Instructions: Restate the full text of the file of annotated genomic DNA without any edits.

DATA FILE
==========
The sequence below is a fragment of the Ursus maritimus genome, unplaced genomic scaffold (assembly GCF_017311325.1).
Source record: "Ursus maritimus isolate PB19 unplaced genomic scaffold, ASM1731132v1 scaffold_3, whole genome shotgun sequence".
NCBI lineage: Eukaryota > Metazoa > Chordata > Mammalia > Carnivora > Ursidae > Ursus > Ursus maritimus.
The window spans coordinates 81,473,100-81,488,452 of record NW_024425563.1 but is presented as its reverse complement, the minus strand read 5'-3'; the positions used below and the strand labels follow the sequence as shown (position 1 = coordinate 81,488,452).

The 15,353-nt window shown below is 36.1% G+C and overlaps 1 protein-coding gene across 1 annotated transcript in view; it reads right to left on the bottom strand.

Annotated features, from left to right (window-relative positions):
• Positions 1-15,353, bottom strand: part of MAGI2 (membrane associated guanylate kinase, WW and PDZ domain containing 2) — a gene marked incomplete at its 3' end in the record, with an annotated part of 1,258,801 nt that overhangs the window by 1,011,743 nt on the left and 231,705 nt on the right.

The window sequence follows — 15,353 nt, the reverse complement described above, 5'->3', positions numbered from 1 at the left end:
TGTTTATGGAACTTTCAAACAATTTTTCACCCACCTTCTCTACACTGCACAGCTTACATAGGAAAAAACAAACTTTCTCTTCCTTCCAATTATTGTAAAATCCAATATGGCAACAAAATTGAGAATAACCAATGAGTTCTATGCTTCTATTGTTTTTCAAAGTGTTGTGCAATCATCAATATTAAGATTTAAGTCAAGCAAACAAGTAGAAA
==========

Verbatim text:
The sequence below is a fragment of the Ursus maritimus genome, unplaced genomic scaffold (assembly GCF_017311325.1).
Source record: "Ursus maritimus isolate PB19 unplaced genomic scaffold, ASM1731132v1 scaffold_3, whole genome shotgun sequence".
NCBI lineage: Eukaryota > Metazoa > Chordata > Mammalia > Carnivora > Ursidae > Ursus > Ursus maritimus.
The window spans coordinates 81,473,100-81,488,452 of record NW_024425563.1 but is presented as its reverse complement, the minus strand read 5'-3'; the positions used below and the strand labels follow the sequence as shown (position 1 = coordinate 81,488,452).

The 15,353-nt window shown below is 36.1% G+C and overlaps 1 protein-coding gene across 1 annotated transcript in view; it reads right to left on the bottom strand.

Annotated features, from left to right (window-relative positions):
• Positions 1-15,353, bottom strand: part of MAGI2 (membrane associated guanylate kinase, WW and PDZ domain containing 2) — a gene marked incomplete at its 3' end in the record, with an annotated part of 1,258,801 nt that overhangs the window by 1,011,743 nt on the left and 231,705 nt on the right.

The window sequence follows — 15,353 nt, the reverse complement described above, 5'->3', positions numbered from 1 at the left end:
TGTTTATGGAACTTTCAAACAATTTTTCACCCACCTTCTCTACACTGCACAGCTTACATAGGAAAAAACAAACTTTCTCTTCCTTCCAATTATTGTAAAATCCAATATGGCAACAAAATTGAGAATAACCAATGAGTTCTATGCTTCTATTGTTTTTCAAAGTGTTGTGCAATCATCAATATTAAGATTTAAGTCAAGCAAACAAGTAGAAA